The previous edition, known as the Green Book, was adopted by the Federal Highway Administration on February 12, Our office memorandum dated February 15, , described how the Green Book should be applied as the design standard for all projects on the National Highway System NHS. The major change in the Green Book is revision of the superelevation section. The superelevation revisions and other minor changes are described in Attachment 1.
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The previous edition, known as the Green Book, was adopted by the Federal Highway Administration on February 12, Our office memorandum dated February 15, , described how the Green Book should be applied as the design standard for all projects on the National Highway System NHS.
The major change in the Green Book is revision of the superelevation section. The superelevation revisions and other minor changes are described in Attachment 1. It has been determined that the Green Book is in substantial conformance with the criteria in the adopted Green Book.
States are therefore allowed to use either the or Green Book as the design standard for projects on the NHS. At a later date, one copy of the Green Book will be furnished to each field office. Attachment Changes in Green Book as compared with Green Book The superelevation section has been revised as follows: The topics in the section have been reworded and rearranged The superelevation tables have been reformatted.
In the Green Book the superelevation tables were formatted with radius in the left column and design speed across the top, enabling the user with these two pieces of information to find the recommended superelevation value in the body of the table. In the Green Book the superelevation tables are formatted with superelevation in the left column and design speed across the top, enabling the user to enter from the top with design speed, proceed down a column in the body of the table to curve radius, and find a recommended superelevation value in the left column.
The length of superelevation runoff has been moved from the superelevation table to a separate table in the discussion of transition design controls. For low speed urban streets, use of superelevation is optional, as it was in the Green Book. Where superelevation is used, the Green Book presents the superelevation rates in a new table and revised graph.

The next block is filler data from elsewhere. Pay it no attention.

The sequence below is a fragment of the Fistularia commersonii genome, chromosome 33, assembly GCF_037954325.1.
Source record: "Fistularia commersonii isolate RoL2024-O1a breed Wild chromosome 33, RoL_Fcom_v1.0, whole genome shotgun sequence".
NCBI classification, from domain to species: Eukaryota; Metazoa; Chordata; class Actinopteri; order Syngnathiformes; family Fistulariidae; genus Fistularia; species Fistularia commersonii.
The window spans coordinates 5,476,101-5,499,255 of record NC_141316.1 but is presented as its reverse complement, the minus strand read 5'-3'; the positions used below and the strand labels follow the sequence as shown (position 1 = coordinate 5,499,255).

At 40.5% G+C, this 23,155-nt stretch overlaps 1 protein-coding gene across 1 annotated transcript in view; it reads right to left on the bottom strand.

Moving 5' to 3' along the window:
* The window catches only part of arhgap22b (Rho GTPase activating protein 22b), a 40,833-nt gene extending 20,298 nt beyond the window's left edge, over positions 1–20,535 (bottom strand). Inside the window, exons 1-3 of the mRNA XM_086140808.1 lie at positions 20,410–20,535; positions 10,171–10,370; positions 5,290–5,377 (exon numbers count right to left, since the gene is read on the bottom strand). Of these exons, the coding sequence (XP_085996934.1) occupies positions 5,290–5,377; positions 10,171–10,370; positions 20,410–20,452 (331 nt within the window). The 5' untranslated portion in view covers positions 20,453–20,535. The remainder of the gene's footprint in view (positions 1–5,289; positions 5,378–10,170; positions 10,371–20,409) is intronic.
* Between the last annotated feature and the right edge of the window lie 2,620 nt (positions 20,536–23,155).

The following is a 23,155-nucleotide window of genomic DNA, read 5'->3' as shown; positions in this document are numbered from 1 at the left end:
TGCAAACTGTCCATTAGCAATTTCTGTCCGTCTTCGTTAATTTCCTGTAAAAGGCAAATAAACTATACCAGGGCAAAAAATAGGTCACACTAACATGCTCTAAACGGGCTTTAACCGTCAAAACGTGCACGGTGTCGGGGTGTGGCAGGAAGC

The change in superelevation rates is similar to those for rural facilities The terminology for M, middle ordinate of a horizontal curve, has been changed to HSO, horizontal sightline offset, to avoid conflict with a surveying term using M.
This is a straight substitution of terms, no other changes were made in the text. The technical corrections noted in the first and second printings of the Green Book have been incorporated in the Green Book.
American Association of State Highway and Transportation Officials
The name change reflects a broadened scope to cover all modes of transportation, although most of its activities are still specific to highways. This book covers the functional design of roads and highways including such things as the layout of intersections, horizontal curves and vertical curves. One such project is the AASHTO Road Test , which is a primary source of data used when considering transport policies and the structural design of roads. Accreditation is often required to submit test results to state DOTs. For example, a contract for the construction of a highway bridge may require a minimum compressive strength for the concrete used. The laboratory performing T 22 will be required to be accredited in that test.